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How to be a better proofreader

When hours of work are spent crafting a compelling legal brief, contract, or report, it can be very disheartening, not to mention embarrassing, to have all credibility instantly erased with one misspelled word.

Of course, typos happen. Human beings make mistakes. And we can’t rely on technology to save us either, unfortunately. For example, spell check would not have caught the typo—dubbed by Huffington Post as “the world’s worst”—that appeared in a pasta cookbook published by Penguin Group Australia. The typo not only had staff cringing, it also cost them thousands of dollars to reprint the cookbook, as well as years of bad press that will not go away. The cookbook contained a recipe that called for “salt and freshly ground black people” instead of, of course, black pepper.

How do errors occur?

So how did that happen? We’ll never know for sure. Perhaps the proofreader missed the typo, or perhaps the proofreader caught it but the typesetter missed the note to make the correction.

While it’s easy to cast stones at the writer or the proofreader, the reality is that there are many people involved in creating documents. In fact, sometimes there may be too many people involved, including some who aren’t even supposed to be part of the process.

For example, editor Maureen Nicholson of Trelowarren Texts tells of an article she wrote for a magazine. “The topic was working in prisons,” says Nicholson. “The accompanying photos were ‘doctored’ images of men in prison garb and doing the usual male posturing thing that was important there. So, body language was really important, and who they were wasn’t. We obscured their faces. The printer, being helpful, cleaned things up so that the men were identifiable. Some of the photos had very strong cutlines (‘I killed my kid …’) and could result in really damaging things like getting beat up or families being horribly embarrassed or worse. We had the issue reprinted.”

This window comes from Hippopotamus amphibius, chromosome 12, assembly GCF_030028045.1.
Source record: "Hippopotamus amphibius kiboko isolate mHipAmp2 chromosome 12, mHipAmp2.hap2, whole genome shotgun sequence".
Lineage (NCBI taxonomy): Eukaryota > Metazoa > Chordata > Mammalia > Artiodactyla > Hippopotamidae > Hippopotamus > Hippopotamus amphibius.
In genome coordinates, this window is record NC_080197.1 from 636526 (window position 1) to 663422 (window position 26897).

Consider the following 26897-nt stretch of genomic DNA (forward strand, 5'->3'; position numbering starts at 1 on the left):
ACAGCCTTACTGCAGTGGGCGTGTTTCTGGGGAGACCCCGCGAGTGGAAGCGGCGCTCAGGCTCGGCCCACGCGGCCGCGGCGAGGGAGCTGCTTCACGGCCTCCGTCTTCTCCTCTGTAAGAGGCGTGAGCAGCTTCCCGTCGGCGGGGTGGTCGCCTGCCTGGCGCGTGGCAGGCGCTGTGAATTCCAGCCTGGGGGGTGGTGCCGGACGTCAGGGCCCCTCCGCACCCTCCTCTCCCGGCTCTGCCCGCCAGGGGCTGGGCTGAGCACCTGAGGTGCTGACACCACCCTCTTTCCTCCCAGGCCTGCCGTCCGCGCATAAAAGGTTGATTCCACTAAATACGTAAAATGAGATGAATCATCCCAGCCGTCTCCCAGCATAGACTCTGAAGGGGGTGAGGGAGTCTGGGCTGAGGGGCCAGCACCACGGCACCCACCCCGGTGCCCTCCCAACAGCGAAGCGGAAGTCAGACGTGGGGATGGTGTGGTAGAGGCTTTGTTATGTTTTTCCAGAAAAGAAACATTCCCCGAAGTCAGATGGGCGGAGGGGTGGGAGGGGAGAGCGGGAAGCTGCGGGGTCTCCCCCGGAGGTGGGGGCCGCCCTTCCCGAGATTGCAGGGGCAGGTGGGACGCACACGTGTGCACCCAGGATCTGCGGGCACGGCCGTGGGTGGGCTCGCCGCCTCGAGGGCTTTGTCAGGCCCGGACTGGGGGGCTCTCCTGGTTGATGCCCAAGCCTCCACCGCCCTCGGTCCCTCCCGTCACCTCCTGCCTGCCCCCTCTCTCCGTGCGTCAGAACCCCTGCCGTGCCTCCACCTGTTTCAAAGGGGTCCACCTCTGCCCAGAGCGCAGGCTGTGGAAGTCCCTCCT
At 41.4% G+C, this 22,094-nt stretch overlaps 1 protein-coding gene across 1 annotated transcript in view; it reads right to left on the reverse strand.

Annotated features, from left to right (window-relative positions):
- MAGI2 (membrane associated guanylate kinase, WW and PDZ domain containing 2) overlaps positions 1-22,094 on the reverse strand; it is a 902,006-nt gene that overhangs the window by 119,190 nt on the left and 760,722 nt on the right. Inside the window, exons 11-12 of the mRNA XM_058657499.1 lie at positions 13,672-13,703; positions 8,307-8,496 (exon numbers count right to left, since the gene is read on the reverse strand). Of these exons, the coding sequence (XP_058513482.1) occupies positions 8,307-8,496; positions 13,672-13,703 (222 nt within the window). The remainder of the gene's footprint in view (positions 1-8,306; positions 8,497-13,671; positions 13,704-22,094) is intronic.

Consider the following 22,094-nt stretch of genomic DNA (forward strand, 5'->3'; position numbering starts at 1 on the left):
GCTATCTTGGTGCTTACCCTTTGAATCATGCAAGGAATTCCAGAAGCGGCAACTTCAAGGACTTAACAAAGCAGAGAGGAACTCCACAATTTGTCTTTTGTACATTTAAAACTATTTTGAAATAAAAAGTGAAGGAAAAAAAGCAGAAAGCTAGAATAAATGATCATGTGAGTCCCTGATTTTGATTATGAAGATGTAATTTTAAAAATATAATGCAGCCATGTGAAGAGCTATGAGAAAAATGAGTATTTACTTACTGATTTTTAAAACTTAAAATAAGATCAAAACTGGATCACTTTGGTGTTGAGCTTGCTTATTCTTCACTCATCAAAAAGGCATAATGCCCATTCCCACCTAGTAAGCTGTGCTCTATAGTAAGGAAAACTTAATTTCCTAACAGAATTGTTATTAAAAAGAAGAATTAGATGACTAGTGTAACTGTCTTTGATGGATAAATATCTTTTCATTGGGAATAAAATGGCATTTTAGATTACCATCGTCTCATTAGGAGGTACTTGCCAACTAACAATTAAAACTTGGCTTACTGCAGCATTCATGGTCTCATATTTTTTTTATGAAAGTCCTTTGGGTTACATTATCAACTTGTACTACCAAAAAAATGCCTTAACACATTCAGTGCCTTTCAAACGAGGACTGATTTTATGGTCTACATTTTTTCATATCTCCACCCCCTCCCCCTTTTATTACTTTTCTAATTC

Of course, it’s not always someone else’s fault. Problems creep in when you proofread your own work or when the suggested corrections don’t make their way to the final copy because they were not clearly marked.

How to become a good proofreader

In this age of communications many people earn a living proofreading websites, manuscripts, and books. But besides being a career, proofreading is also an essential skill for anyone who drafts or transcribes letters, reports, financial documents, or technical papers, or who checks what’s been typed from a draft or dictation.

In the law office setting, proofreading generally means checking for typographical and grammatical errors, misspelled words or words used incorrectly, punctuation problems, and places where the meaning is unclear or confusing.

A good proofreader must:

  • have a strong knowledge of language (as well as an honest awareness of his or her own personal strengths and weaknesses);
  • know what errors to watch for and where to find them;
  • know how to mark the errors properly so the corrections are easily understood; and
  • work efficiently.

It’s also important to have centralized resources for everyone in the office to turn to for answers. This helps ensure consistency in all of an organization’s materials.

How to start the task

If you’re asked to proofread a document, there are three things you need to know first:

  • What exactly are you being asked to do? Are you really supposed to only proof the document, looking for typos and grammatical errors, or are you being asked to check facts? Are you being counted on to ensure that all components of the brief are in the package? Are you supposed to be proofing any appendices?